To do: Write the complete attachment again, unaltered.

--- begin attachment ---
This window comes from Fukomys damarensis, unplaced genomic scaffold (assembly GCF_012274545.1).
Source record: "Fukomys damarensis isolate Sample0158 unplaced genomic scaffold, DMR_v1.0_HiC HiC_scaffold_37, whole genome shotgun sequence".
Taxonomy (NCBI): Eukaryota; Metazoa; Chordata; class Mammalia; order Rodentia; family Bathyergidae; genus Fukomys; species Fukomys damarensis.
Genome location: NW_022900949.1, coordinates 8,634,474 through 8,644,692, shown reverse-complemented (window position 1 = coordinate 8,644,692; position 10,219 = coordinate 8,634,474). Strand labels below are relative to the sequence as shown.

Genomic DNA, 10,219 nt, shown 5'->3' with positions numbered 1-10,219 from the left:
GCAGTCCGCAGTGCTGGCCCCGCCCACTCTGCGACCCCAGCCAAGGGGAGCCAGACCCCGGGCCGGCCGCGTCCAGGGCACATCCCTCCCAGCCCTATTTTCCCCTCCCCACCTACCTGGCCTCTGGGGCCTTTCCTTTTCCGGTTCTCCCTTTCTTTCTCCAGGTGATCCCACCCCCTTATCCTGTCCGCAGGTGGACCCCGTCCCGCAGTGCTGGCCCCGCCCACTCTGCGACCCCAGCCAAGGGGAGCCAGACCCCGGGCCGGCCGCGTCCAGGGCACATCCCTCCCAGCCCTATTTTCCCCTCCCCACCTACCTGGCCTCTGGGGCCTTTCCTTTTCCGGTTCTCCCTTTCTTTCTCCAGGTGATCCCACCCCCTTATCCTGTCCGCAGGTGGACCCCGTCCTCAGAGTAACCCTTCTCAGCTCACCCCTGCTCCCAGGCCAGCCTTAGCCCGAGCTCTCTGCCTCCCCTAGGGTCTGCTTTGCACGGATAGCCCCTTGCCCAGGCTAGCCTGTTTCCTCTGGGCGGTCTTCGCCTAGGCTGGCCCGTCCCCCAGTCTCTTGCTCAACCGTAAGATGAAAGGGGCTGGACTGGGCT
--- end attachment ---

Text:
This window comes from Fukomys damarensis, unplaced genomic scaffold (assembly GCF_012274545.1).
Source record: "Fukomys damarensis isolate Sample0158 unplaced genomic scaffold, DMR_v1.0_HiC HiC_scaffold_37, whole genome shotgun sequence".
Taxonomy (NCBI): Eukaryota; Metazoa; Chordata; class Mammalia; order Rodentia; family Bathyergidae; genus Fukomys; species Fukomys damarensis.
Genome location: NW_022900949.1, coordinates 8,634,474 through 8,644,692, shown reverse-complemented (window position 1 = coordinate 8,644,692; position 10,219 = coordinate 8,634,474). Strand labels below are relative to the sequence as shown.

Genomic DNA, 10,219 nt, shown 5'->3' with positions numbered 1-10,219 from the left:
GCAGTCCGCAGTGCTGGCCCCGCCCACTCTGCGACCCCAGCCAAGGGGAGCCAGACCCCGGGCCGGCCGCGTCCAGGGCACATCCCTCCCAGCCCTATTTTCCCCTCCCCACCTACCTGGCCTCTGGGGCCTTTCCTTTTCCGGTTCTCCCTTTCTTTCTCCAGGTGATCCCACCCCCTTATCCTGTCCGCAGGTGGACCCCGTCCCGCAGTGCTGGCCCCGCCCACTCTGCGACCCCAGCCAAGGGGAGCCAGACCCCGGGCCGGCCGCGTCCAGGGCACATCCCTCCCAGCCCTATTTTCCCCTCCCCACCTACCTGGCCTCTGGGGCCTTTCCTTTTCCGGTTCTCCCTTTCTTTCTCCAGGTGATCCCACCCCCTTATCCTGTCCGCAGGTGGACCCCGTCCTCAGAGTAACCCTTCTCAGCTCACCCCTGCTCCCAGGCCAGCCTTAGCCCGAGCTCTCTGCCTCCCCTAGGGTCTGCTTTGCACGGATAGCCCCTTGCCCAGGCTAGCCTGTTTCCTCTGGGCGGTCTTCGCCTAGGCTGGCCCGTCCCCCAGTCTCTTGCTCAACCGTAAGATGAAAGGGGCTGGACTGGGCT